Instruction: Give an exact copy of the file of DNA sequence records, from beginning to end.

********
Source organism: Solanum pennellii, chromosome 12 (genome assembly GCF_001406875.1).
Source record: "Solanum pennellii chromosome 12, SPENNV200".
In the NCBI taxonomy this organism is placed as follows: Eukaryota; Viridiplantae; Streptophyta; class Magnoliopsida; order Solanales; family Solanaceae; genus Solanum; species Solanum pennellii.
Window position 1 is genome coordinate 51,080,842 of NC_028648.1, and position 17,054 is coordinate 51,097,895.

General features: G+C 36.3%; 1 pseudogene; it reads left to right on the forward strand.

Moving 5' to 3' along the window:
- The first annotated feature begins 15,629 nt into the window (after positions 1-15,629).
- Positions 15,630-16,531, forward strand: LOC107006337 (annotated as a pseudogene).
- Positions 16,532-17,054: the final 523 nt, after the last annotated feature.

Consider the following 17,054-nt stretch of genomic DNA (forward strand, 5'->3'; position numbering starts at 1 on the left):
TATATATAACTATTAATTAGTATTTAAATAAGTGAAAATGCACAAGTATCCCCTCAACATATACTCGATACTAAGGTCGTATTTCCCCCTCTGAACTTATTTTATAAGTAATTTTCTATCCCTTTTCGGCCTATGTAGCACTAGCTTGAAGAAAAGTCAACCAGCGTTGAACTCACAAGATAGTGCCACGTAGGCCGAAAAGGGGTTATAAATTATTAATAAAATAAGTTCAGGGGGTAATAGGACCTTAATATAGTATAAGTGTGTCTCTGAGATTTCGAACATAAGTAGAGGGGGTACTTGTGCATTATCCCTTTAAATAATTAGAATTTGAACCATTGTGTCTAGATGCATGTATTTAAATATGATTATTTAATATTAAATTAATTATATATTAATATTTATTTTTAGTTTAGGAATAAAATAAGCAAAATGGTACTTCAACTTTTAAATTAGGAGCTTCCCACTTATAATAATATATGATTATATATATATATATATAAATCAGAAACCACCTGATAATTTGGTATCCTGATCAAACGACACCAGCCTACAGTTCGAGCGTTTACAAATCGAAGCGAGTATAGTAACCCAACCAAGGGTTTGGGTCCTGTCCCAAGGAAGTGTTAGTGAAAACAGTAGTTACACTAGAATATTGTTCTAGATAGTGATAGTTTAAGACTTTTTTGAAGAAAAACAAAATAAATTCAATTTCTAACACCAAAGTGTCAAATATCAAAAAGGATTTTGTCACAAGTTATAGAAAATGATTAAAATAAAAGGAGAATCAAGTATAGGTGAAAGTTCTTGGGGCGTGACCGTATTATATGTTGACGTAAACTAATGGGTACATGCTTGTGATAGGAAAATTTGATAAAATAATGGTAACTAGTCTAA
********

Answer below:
Source organism: Solanum pennellii, chromosome 12 (genome assembly GCF_001406875.1).
Source record: "Solanum pennellii chromosome 12, SPENNV200".
In the NCBI taxonomy this organism is placed as follows: Eukaryota; Viridiplantae; Streptophyta; class Magnoliopsida; order Solanales; family Solanaceae; genus Solanum; species Solanum pennellii.
Window position 1 is genome coordinate 51,080,842 of NC_028648.1, and position 17,054 is coordinate 51,097,895.

General features: G+C 36.3%; 1 pseudogene; it reads left to right on the forward strand.

Moving 5' to 3' along the window:
- The first annotated feature begins 15,629 nt into the window (after positions 1-15,629).
- Positions 15,630-16,531, forward strand: LOC107006337 (annotated as a pseudogene).
- Positions 16,532-17,054: the final 523 nt, after the last annotated feature.

Consider the following 17,054-nt stretch of genomic DNA (forward strand, 5'->3'; position numbering starts at 1 on the left):
TATATATAACTATTAATTAGTATTTAAATAAGTGAAAATGCACAAGTATCCCCTCAACATATACTCGATACTAAGGTCGTATTTCCCCCTCTGAACTTATTTTATAAGTAATTTTCTATCCCTTTTCGGCCTATGTAGCACTAGCTTGAAGAAAAGTCAACCAGCGTTGAACTCACAAGATAGTGCCACGTAGGCCGAAAAGGGGTTATAAATTATTAATAAAATAAGTTCAGGGGGTAATAGGACCTTAATATAGTATAAGTGTGTCTCTGAGATTTCGAACATAAGTAGAGGGGGTACTTGTGCATTATCCCTTTAAATAATTAGAATTTGAACCATTGTGTCTAGATGCATGTATTTAAATATGATTATTTAATATTAAATTAATTATATATTAATATTTATTTTTAGTTTAGGAATAAAATAAGCAAAATGGTACTTCAACTTTTAAATTAGGAGCTTCCCACTTATAATAATATATGATTATATATATATATATATAAATCAGAAACCACCTGATAATTTGGTATCCTGATCAAACGACACCAGCCTACAGTTCGAGCGTTTACAAATCGAAGCGAGTATAGTAACCCAACCAAGGGTTTGGGTCCTGTCCCAAGGAAGTGTTAGTGAAAACAGTAGTTACACTAGAATATTGTTCTAGATAGTGATAGTTTAAGACTTTTTTGAAGAAAAACAAAATAAATTCAATTTCTAACACCAAAGTGTCAAATATCAAAAAGGATTTTGTCACAAGTTATAGAAAATGATTAAAATAAAAGGAGAATCAAGTATAGGTGAAAGTTCTTGGGGCGTGACCGTATTATATGTTGACGTAAACTAATGGGTACATGCTTGTGATAGGAAAATTTGATAAAATAATGGTAACTAGTCTAA